Lawmakers advance 21st Century Cures draft; proposal would allow sharing of off-label economic data
House lawmakers introduced a new discussion draft on Wednesday, making dozens of proposed legislative changes to the drug development and delivery process.
The 199-page draft is part of 21st Century Cures, a broad legislative effort initiated by Reps. Fred Upton (R-Mich.) and Diana DeGette (D-Colo.).
It makes dozens of proposals, including boosting funding for the NIH, modernizing search capabilities on ClinicalTrials.gov, requiring the FDA to establish a framework to assess patient experience data in regulatory decision making and establishing a priority review program for certain breakthrough medical devices and technologies.
Most of the proposals relate to the research and development of new drugs and devices, but several provisions address how manufacturers market and promote their products.
The draft would allow drugmakers to share healthcare economic information with payers and formulary committees. Current laws prevent pharma companies from sharing that information because it is considered off-label.
PhRMA has advocated for changes to FDA regulations around product communications, arguing that current regulations are outdated.
"We share the committee's interest in modernizing the FDA's regulation of healthcare communication to ensure healthcare providers have access to scientifically accurate and up-to-date information in order to achieve the best possible outcomes for patients," PhRMA President and CEO John Castellani said in a statement.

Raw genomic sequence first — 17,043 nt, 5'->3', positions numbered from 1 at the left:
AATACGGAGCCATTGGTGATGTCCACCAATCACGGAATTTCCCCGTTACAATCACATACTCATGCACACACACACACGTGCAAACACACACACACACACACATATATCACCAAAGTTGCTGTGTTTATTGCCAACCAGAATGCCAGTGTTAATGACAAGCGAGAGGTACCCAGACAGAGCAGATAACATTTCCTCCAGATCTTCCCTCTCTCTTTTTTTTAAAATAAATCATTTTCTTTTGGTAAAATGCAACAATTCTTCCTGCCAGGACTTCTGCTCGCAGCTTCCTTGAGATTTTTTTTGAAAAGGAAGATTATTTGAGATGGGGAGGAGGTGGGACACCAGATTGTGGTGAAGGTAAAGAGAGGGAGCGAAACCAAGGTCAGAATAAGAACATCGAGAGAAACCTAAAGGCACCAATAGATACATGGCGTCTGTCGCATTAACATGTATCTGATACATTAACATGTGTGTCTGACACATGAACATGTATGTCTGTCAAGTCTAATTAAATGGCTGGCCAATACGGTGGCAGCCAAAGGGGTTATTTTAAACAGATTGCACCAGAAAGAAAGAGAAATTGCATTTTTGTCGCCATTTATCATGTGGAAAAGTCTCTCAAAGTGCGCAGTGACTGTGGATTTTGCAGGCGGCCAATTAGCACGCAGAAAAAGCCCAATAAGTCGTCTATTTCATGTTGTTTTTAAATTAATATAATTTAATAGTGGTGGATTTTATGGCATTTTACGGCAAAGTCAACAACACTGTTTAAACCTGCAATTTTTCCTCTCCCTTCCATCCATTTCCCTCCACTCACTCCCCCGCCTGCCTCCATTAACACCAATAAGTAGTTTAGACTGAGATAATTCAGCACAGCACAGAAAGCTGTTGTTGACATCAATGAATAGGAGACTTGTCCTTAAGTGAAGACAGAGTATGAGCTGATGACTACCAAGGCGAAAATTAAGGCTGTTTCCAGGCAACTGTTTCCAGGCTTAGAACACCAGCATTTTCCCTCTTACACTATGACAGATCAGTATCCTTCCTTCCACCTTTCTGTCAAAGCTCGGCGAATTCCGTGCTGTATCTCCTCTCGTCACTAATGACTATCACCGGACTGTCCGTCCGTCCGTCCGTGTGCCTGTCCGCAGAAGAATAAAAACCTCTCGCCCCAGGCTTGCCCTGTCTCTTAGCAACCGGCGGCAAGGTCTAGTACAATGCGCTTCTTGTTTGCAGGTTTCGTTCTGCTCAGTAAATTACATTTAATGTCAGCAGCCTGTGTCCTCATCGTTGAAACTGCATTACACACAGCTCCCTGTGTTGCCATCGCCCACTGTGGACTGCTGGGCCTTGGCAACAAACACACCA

The draft would also exempt physicians from reporting requirements relating to some continuing medical education activities. The Centers for Medicare and Medicaid Services last year changed the rules for what CME payments have to be reported to the Open Payments database, which collects data about financial relationships between manufacturers and healthcare providers. A spokesman for the CME Coalition applauded the decision to “exclude independent CME-related payments from the Sunshine Act's reporting requirements.”
House lawmakers revealed the first discussion draft in January. Those proposals were pared down before the release of the new draft.
The House Energy & Commerce Committee plans to hold a hearing Thursday about the draft. Officials from the NIH and FDA are expected to testify.